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"I don't even sort and rinse the stuff I keep?"
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Earlier today I received a notice advising me that the recycling program in my neighborhood has been “rebooted” and that I will henceforth risk “serious fines” if I fail to sort and, in the case of jars and bottles, rinse my garbage before leaving it out.
I hate to come off as a bad sport, but I’ve got to tell you: In all these years I’ve never once sorted or rinsed my garbage and there’s no way I’m going to start now. I mean, what exactly is this shit? I don’t even sort and rinse the stuff I keep!
Let me try to explain something here. I would never have had a problem with the chore we’ve been assigned if a vital need to conserve essential natural resources was the given it’s assumed to be and if the claim that recycling saves significant quantities of natural resources was true. But the importance and value of recycling is dubious at best. Summarily ignored, a number of reports (including one in The New York Times) revealed early on that, in fact, we’re not running out of the substances recycling is intended to save. What’s more—and this applies to nonbiodegradable materials that end up as landfill as well as to organic elements—even the industry’s own published (and doubtless exaggerated) figures make it clear that what the recycling process manages to salvage is of no real consequence.
So while I’ll allow that self-immolation would constitute a disproportionate form of protest, I have to say that reacting with less than indignation to so gratuitous an imposition would also be inappropriate. (Particularly when you consider that nowhere in the notice was there mention of a tax rebate for performing what, if it’s to be performed at all, should properly have been a function of the Department of Sanitation from the beginning.)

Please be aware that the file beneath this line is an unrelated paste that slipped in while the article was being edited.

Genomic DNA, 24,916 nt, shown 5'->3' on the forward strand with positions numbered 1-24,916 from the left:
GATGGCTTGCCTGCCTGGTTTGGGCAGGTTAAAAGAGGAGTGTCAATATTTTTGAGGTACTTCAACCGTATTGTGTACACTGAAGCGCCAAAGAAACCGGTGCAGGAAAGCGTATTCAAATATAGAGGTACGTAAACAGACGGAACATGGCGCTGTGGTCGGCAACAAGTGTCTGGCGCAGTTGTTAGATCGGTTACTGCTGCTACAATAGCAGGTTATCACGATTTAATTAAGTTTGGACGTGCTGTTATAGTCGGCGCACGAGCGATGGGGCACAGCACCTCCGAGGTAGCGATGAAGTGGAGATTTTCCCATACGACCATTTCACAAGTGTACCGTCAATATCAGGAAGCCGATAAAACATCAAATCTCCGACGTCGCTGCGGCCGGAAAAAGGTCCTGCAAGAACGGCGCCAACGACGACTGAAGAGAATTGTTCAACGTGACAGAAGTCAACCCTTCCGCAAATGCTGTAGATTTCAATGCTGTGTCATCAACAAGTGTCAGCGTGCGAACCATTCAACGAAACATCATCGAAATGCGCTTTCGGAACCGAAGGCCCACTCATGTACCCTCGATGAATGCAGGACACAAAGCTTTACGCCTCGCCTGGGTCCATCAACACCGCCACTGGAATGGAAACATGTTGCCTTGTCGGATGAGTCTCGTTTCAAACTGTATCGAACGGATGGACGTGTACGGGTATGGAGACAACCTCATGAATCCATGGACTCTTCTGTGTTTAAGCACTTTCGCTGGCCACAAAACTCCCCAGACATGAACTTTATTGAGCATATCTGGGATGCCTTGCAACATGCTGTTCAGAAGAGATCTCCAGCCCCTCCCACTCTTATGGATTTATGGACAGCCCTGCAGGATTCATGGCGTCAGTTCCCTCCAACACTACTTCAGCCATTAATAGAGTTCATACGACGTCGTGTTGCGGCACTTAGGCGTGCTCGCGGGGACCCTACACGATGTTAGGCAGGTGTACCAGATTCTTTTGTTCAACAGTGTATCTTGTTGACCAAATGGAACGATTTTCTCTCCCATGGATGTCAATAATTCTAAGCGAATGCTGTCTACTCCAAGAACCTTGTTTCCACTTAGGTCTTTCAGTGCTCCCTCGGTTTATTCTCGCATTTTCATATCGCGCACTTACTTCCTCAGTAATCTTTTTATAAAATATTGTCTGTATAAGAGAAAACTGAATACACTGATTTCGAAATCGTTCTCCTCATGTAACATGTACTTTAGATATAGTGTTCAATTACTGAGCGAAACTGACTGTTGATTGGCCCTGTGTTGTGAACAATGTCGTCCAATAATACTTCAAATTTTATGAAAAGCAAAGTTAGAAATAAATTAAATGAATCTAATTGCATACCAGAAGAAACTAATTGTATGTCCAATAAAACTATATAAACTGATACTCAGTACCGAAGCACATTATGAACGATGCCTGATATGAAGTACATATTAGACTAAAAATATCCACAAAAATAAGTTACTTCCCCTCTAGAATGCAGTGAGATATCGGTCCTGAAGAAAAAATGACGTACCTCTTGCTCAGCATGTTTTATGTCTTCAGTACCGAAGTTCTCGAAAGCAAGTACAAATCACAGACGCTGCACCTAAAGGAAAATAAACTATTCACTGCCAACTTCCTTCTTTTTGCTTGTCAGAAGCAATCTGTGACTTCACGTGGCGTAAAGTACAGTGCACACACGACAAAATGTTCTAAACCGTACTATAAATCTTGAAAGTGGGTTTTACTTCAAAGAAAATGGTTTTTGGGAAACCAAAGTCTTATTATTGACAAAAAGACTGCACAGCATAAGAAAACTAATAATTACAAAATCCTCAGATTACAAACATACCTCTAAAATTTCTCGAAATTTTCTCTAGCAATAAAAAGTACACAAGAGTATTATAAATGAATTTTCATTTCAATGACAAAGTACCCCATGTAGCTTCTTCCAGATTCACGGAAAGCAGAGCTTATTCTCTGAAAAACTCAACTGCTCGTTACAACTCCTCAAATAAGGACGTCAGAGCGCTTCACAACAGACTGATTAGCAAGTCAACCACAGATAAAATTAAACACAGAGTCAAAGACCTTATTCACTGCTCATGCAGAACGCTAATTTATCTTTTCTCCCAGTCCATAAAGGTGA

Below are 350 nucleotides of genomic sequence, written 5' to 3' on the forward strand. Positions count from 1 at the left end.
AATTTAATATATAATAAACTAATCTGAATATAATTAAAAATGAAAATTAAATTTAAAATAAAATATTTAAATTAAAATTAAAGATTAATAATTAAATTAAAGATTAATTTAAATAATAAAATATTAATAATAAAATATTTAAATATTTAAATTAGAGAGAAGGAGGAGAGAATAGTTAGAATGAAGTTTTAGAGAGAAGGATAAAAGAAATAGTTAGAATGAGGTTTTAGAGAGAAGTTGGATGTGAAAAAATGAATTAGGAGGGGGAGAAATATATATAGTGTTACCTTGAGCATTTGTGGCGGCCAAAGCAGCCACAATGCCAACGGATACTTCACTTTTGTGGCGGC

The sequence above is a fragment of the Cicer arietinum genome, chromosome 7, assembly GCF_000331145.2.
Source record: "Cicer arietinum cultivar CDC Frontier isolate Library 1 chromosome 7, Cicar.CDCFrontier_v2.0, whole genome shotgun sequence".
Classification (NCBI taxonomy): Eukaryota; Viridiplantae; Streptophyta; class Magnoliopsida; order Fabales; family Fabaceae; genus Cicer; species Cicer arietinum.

It’s obviously not as dramatic, but this recycling business has always reminded me of the so-called “oil crisis” of the late seventies. Remember that? Remember how we were told flat out that after decades of witless gorging on a finite resource we’d all but depleted the world of fossil fuels? Remember how, to be sure that we got the message, we were made to endure frantic weeks of gasoline rationing and reduced thermostat levels?
(I know that my senator then, Senator D’Amato will want to cut in here to tell me this was before Jurassic Park came out and that at the time we didn’t realize we could make more.
Yessir. That’s an...interesting...point. But, and with all due respect, sit the fuck down!—it’s beside the point I was making. Okay?)
The point I was making is that the whole thing was a setup to get us to accept inflated petroleum prices. There was, it turned out, enough oil left under just the backyards of Kuwait’s Emir and Mobil’s CEO to run our quadrant of the galaxy and keep Pat Riley splendidly coifed for another century or two.